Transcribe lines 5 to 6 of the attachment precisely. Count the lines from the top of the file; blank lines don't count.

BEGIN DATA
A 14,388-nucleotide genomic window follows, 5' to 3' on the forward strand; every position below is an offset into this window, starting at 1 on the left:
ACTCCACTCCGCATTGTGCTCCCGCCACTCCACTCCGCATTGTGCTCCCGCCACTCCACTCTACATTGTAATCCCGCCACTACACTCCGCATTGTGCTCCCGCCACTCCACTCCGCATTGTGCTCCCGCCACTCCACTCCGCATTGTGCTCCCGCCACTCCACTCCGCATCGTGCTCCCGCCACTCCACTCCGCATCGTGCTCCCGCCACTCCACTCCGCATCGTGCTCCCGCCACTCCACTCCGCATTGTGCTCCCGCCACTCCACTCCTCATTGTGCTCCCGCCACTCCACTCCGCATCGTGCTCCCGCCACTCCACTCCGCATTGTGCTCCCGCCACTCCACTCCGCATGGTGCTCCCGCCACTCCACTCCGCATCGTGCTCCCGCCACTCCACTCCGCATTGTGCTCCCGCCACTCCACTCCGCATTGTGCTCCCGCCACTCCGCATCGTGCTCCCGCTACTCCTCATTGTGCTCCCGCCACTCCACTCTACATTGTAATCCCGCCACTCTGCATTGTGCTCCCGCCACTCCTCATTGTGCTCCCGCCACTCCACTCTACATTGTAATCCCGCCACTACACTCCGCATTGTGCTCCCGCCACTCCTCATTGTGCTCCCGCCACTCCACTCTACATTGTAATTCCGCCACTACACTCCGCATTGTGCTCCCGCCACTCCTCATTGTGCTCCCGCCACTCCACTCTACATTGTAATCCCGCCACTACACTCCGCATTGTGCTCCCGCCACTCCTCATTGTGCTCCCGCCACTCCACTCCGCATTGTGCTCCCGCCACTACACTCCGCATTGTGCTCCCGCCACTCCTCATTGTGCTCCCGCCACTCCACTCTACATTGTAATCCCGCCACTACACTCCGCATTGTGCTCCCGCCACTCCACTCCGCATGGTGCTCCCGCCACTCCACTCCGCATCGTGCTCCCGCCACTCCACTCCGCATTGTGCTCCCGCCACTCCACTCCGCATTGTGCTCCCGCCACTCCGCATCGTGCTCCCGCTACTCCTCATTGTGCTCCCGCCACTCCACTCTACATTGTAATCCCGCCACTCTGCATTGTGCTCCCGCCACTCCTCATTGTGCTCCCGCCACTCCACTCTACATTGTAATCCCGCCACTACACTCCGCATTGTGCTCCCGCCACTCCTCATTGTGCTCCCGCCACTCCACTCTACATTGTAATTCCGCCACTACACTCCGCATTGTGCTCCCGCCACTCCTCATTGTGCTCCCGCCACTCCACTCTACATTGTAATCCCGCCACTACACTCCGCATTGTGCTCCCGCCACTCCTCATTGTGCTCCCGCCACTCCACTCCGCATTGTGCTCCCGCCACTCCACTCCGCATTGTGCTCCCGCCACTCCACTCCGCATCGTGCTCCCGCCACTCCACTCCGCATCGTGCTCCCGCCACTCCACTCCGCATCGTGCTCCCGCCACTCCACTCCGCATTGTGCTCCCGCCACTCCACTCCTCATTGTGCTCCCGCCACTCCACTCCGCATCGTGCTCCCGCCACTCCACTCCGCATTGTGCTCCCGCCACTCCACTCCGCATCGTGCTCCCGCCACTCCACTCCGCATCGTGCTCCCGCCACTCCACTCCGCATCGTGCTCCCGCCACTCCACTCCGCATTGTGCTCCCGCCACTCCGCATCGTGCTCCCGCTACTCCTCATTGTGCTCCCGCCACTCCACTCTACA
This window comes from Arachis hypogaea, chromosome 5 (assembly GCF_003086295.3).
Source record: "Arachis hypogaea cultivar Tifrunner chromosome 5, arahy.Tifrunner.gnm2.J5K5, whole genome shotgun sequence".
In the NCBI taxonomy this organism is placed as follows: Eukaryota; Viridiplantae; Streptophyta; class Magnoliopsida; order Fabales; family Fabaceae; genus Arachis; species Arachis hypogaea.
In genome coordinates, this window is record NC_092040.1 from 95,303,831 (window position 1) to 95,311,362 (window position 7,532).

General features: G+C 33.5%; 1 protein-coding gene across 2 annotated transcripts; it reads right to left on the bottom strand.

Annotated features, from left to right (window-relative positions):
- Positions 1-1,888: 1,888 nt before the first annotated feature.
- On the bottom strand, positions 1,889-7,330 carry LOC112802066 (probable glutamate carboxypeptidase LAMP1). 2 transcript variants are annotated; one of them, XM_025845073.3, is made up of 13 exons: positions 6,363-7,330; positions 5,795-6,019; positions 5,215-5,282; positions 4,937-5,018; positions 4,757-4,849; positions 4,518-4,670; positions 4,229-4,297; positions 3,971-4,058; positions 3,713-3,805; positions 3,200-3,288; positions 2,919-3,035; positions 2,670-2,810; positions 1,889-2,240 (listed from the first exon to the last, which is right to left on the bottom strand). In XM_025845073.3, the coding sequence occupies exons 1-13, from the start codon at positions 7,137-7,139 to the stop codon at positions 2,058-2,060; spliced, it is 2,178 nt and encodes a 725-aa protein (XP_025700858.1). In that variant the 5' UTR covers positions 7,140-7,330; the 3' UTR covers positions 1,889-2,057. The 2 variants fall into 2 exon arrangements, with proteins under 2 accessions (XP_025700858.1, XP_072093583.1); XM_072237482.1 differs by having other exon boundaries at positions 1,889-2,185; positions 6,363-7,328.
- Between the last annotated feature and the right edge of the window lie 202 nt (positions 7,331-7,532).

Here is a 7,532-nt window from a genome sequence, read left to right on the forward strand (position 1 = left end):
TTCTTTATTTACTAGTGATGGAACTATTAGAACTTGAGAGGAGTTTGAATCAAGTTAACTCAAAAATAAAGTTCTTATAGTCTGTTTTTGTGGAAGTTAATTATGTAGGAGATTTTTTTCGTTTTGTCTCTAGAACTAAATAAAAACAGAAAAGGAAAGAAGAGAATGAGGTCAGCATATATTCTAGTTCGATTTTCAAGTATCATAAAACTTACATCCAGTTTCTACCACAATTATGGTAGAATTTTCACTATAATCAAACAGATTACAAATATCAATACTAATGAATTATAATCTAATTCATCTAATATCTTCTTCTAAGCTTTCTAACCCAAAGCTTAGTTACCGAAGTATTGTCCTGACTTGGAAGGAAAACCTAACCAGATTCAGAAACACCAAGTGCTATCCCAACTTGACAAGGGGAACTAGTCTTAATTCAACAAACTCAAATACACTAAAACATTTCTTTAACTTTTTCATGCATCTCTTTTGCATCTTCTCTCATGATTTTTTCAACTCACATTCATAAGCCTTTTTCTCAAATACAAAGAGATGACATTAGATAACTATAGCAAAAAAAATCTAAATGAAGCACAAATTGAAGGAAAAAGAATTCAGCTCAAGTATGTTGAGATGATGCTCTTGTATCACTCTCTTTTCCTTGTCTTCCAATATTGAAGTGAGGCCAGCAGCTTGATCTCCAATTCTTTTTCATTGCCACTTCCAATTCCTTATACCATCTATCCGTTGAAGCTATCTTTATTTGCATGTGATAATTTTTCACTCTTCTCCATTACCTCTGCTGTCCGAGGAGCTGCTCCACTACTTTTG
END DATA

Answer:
In the NCBI taxonomy this organism is placed as follows: Eukaryota; Viridiplantae; Streptophyta; class Magnoliopsida; order Fabales; family Fabaceae; genus Arachis; species Arachis hypogaea.
In genome coordinates, this window is record NC_092040.1 from 95,303,831 (window position 1) to 95,311,362 (window position 7,532).